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Old 04-05-2013, 10:50 AM   #11
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Well, if it were actually a stone and not pottery, it shouldn't have any added lead, etc.
A real concern about stone is if it is dry. You stick a wet stone in the oven and let it get to 550F and it will explode.

Dry means geologically, not just surface dryness. I put a charcoal chimney full of coals down on our new patio while dealing with the other. Took about 20 seconds for the surface to explode. There is now a round indention in the stone. Thankfully this is not a smooth stone thing so it blends okish.
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Old 04-05-2013, 11:11 AM   #12
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A real concern about stone is if it is dry. You stick a wet stone in the oven and let it get to 550F and it will explode.

Dry means geologically, not just surface dryness. I put a charcoal chimney full of coals down on our new patio while dealing with the other. Took about 20 seconds for the surface to explode. There is now a round indention in the stone. Thankfully this is not a smooth stone thing so it blends okish.
That's why you aren't supposed to build fireplaces/chimneys with river stones.
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Old 04-05-2013, 11:24 AM   #13
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...Dry means geologically, not just surface dryness...

Can you please explain what this means/how you can tell?
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Old 04-05-2013, 11:27 PM   #14
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Thanks everyone. Lead wasn't my only concern. It was just an example. I would like to hear more in this topic. It's very interesting. Sounds like you really need to know what you are doing if you use something other than stones intended for cooking.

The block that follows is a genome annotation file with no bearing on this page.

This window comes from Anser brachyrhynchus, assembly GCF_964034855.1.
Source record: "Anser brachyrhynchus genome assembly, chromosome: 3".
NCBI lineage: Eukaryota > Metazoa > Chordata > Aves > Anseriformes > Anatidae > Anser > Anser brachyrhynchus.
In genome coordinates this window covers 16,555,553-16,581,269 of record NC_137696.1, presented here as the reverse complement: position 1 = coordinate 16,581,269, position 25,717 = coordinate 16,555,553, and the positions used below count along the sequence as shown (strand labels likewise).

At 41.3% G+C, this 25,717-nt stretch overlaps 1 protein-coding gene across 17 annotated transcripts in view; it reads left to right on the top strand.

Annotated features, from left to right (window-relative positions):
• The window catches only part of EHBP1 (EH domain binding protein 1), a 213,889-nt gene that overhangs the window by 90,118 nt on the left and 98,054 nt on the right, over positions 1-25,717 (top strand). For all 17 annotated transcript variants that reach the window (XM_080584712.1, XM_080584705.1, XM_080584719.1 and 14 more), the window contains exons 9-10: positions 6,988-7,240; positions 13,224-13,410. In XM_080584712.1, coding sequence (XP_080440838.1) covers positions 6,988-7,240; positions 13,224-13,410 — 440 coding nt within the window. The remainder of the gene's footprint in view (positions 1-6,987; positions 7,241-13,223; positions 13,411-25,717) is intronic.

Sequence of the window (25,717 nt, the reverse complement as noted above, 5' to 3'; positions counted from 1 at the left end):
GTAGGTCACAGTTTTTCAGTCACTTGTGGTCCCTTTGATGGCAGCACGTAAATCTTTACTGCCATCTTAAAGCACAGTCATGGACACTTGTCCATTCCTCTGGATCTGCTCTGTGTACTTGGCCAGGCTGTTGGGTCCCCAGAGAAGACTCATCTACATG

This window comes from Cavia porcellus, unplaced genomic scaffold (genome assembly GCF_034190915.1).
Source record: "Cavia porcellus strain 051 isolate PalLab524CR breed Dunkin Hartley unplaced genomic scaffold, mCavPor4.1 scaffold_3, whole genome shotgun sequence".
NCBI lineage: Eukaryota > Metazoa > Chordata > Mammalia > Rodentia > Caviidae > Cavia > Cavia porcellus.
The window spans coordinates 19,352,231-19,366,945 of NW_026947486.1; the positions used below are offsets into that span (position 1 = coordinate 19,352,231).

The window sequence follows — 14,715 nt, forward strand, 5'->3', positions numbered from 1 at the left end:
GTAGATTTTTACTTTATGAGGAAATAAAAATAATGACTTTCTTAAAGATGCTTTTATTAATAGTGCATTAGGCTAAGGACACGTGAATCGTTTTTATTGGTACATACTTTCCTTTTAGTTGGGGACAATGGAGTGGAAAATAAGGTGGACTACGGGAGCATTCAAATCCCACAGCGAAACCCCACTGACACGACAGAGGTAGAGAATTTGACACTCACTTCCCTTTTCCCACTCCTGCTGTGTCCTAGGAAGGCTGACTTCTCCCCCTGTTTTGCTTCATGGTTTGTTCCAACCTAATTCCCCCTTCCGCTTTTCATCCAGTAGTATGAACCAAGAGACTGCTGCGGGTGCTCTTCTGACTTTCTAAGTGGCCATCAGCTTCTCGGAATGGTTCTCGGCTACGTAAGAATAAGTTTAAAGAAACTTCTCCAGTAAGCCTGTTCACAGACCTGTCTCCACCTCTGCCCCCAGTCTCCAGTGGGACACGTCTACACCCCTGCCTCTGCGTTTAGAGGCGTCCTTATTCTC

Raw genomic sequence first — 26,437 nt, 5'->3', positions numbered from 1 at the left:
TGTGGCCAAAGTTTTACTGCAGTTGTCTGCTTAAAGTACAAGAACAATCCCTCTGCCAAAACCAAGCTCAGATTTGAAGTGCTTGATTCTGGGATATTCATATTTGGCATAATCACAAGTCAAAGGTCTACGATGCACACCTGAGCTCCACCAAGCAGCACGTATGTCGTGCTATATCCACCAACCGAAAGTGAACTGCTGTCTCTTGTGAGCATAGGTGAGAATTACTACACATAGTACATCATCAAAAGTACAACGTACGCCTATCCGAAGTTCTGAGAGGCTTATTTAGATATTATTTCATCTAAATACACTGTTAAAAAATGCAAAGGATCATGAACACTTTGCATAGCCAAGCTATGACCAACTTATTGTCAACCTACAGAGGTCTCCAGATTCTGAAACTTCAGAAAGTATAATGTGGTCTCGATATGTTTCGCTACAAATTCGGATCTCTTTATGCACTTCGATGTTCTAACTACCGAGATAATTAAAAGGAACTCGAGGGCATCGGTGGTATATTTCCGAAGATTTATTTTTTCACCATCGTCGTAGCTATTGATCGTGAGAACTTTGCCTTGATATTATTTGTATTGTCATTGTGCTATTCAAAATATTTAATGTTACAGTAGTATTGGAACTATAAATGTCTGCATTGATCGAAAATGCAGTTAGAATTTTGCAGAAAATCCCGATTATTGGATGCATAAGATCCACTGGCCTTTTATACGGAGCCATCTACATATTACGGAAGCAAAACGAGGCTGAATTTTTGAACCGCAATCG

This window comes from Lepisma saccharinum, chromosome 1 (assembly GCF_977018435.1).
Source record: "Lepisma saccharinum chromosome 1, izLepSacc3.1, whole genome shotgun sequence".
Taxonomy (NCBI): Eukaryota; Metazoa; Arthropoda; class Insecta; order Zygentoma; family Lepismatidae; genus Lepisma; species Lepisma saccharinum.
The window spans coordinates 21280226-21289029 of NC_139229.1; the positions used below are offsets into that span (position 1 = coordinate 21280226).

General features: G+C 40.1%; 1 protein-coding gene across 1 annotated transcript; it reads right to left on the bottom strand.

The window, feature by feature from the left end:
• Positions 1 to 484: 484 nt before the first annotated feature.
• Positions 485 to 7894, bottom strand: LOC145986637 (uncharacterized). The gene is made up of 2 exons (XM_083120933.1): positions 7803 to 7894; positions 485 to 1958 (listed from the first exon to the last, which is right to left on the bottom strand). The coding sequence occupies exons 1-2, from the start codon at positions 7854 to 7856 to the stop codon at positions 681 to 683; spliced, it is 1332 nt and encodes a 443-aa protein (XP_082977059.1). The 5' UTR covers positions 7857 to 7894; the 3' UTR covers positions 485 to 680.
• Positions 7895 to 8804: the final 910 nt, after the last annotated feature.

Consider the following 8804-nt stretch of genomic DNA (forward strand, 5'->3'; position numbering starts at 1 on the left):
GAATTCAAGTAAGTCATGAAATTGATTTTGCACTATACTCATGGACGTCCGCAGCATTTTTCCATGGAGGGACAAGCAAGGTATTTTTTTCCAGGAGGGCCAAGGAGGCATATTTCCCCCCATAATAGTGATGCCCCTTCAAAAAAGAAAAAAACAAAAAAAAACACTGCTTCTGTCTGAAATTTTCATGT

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Old 04-05-2013, 11:53 PM   #15
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when i was a young scout, some of the bad kids learned to soak small stones such as slate in water and then toss them into the campfire. it's was just fun for all when they exploded!
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Old 04-06-2013, 01:09 AM   #16
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Can you please explain what this means/how you can tell?
As I understand it means there is no moisture trapped in the stone, even in itty bitty bits. I am not a geologist though.

It was something I read about 3 months before exploding the patio.
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Old 04-06-2013, 10:08 AM   #17
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As I understand it means there is no moisture trapped in the stone, even in itty bitty bits. I am not a geologist though.

It was something I read about 3 months before exploding the patio.
Thanks, Frank. It seems there is no way to know so it's a crap shoot.
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Old 04-06-2013, 11:54 AM   #18
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Would seem unlikely that unfractured igneous rock would contain moisture.
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Old 04-06-2013, 12:45 PM   #19
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I don't know what the patio is, something blueish.

Different rock has different porosity. I was going to take a geology course this semester but it was full when I went to sign up. I took Cultural Geography instead.
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Old 04-06-2013, 02:19 PM   #20
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Would seem unlikely that unfractured igneous rock would contain moisture.
Like pumice?





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